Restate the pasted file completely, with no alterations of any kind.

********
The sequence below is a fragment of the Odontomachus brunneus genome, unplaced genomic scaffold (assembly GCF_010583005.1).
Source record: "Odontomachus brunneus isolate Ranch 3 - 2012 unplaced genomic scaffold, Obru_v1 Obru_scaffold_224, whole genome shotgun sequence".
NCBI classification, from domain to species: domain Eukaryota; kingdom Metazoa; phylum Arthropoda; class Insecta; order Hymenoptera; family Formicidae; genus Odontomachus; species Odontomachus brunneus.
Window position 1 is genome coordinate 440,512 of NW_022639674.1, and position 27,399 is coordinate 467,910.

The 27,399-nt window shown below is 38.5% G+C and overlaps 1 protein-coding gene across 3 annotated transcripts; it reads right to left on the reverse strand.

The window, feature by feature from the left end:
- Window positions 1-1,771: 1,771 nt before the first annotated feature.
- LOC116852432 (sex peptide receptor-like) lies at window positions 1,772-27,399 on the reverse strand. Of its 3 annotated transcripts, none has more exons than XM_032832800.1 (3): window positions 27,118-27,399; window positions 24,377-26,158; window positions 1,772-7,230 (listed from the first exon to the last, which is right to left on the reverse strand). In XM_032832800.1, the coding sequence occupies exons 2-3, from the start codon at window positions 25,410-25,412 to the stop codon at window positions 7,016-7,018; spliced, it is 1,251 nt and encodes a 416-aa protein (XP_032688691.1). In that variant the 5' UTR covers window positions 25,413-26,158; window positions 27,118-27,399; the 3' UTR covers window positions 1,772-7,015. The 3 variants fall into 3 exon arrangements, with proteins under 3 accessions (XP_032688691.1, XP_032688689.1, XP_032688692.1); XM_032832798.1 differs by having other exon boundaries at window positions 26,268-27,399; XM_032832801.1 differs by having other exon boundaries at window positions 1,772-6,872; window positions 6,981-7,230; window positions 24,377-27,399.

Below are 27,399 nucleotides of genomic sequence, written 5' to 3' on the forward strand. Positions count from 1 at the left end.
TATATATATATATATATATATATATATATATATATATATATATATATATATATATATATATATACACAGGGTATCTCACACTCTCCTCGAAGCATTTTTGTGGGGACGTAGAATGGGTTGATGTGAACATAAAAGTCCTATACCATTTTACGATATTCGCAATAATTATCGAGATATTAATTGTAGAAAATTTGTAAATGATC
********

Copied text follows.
The sequence below is a fragment of the Odontomachus brunneus genome, unplaced genomic scaffold (assembly GCF_010583005.1).
Source record: "Odontomachus brunneus isolate Ranch 3 - 2012 unplaced genomic scaffold, Obru_v1 Obru_scaffold_224, whole genome shotgun sequence".
NCBI classification, from domain to species: domain Eukaryota; kingdom Metazoa; phylum Arthropoda; class Insecta; order Hymenoptera; family Formicidae; genus Odontomachus; species Odontomachus brunneus.
Window position 1 is genome coordinate 440,512 of NW_022639674.1, and position 27,399 is coordinate 467,910.

The 27,399-nt window shown below is 38.5% G+C and overlaps 1 protein-coding gene across 3 annotated transcripts; it reads right to left on the reverse strand.

The window, feature by feature from the left end:
- Window positions 1-1,771: 1,771 nt before the first annotated feature.
- LOC116852432 (sex peptide receptor-like) lies at window positions 1,772-27,399 on the reverse strand. Of its 3 annotated transcripts, none has more exons than XM_032832800.1 (3): window positions 27,118-27,399; window positions 24,377-26,158; window positions 1,772-7,230 (listed from the first exon to the last, which is right to left on the reverse strand). In XM_032832800.1, the coding sequence occupies exons 2-3, from the start codon at window positions 25,410-25,412 to the stop codon at window positions 7,016-7,018; spliced, it is 1,251 nt and encodes a 416-aa protein (XP_032688691.1). In that variant the 5' UTR covers window positions 25,413-26,158; window positions 27,118-27,399; the 3' UTR covers window positions 1,772-7,015. The 3 variants fall into 3 exon arrangements, with proteins under 3 accessions (XP_032688691.1, XP_032688689.1, XP_032688692.1); XM_032832798.1 differs by having other exon boundaries at window positions 26,268-27,399; XM_032832801.1 differs by having other exon boundaries at window positions 1,772-6,872; window positions 6,981-7,230; window positions 24,377-27,399.

Below are 27,399 nucleotides of genomic sequence, written 5' to 3' on the forward strand. Positions count from 1 at the left end.
TATATATATATATATATATATATATATATATATATATATATATATATATATATATATATATATACACAGGGTATCTCACACTCTCCTCGAAGCATTTTTGTGGGGACGTAGAATGGGTTGATGTGAACATAAAAGTCCTATACCATTTTACGATATTCGCAATAATTATCGAGATATTAATTGTAGAAAATTTGTAAATGATC